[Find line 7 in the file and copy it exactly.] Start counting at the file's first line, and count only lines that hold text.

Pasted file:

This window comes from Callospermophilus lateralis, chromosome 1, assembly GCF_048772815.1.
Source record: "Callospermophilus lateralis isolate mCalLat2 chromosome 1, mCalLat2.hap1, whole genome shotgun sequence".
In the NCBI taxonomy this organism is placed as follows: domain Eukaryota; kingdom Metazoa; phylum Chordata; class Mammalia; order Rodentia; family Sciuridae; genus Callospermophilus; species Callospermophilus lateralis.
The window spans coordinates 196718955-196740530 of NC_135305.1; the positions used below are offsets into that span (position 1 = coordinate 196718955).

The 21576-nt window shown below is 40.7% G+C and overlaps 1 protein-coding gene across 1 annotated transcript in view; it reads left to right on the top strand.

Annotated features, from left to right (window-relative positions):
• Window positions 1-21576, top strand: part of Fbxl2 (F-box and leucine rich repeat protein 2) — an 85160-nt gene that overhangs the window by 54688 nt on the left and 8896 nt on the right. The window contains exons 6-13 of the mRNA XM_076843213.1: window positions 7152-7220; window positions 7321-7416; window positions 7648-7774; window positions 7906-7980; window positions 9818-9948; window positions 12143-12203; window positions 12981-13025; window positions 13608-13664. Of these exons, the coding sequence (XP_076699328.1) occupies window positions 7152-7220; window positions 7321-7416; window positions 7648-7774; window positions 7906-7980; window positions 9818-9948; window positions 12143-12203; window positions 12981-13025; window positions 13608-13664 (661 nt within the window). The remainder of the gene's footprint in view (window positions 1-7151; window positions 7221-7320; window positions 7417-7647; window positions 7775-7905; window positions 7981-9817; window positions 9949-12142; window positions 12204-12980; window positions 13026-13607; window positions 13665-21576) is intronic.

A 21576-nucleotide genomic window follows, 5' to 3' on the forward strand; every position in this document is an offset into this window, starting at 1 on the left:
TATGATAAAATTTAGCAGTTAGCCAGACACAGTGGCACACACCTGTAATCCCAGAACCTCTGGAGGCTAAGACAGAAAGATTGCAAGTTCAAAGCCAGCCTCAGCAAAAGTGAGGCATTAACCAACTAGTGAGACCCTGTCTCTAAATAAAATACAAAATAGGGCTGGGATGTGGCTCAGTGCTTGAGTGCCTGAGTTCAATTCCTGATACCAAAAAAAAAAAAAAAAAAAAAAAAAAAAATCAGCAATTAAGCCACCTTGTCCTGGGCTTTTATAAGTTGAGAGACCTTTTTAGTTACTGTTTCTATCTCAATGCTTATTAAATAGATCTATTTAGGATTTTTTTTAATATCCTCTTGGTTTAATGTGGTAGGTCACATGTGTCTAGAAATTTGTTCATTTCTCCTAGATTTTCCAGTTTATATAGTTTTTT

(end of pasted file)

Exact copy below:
• Window positions 1-21576, top strand: part of Fbxl2 (F-box and leucine rich repeat protein 2) — an 85160-nt gene that overhangs the window by 54688 nt on the left and 8896 nt on the right. The window contains exons 6-13 of the mRNA XM_076843213.1: window positions 7152-7220; window positions 7321-7416; window positions 7648-7774; window positions 7906-7980; window positions 9818-9948; window positions 12143-12203; window positions 12981-13025; window positions 13608-13664. Of these exons, the coding sequence (XP_076699328.1) occupies window positions 7152-7220; window positions 7321-7416; window positions 7648-7774; window positions 7906-7980; window positions 9818-9948; window positions 12143-12203; window positions 12981-13025; window positions 13608-13664 (661 nt within the window). The remainder of the gene's footprint in view (window positions 1-7151; window positions 7221-7320; window positions 7417-7647; window positions 7775-7905; window positions 7981-9817; window positions 9949-12142; window positions 12204-12980; window positions 13026-13607; window positions 13665-21576) is intronic.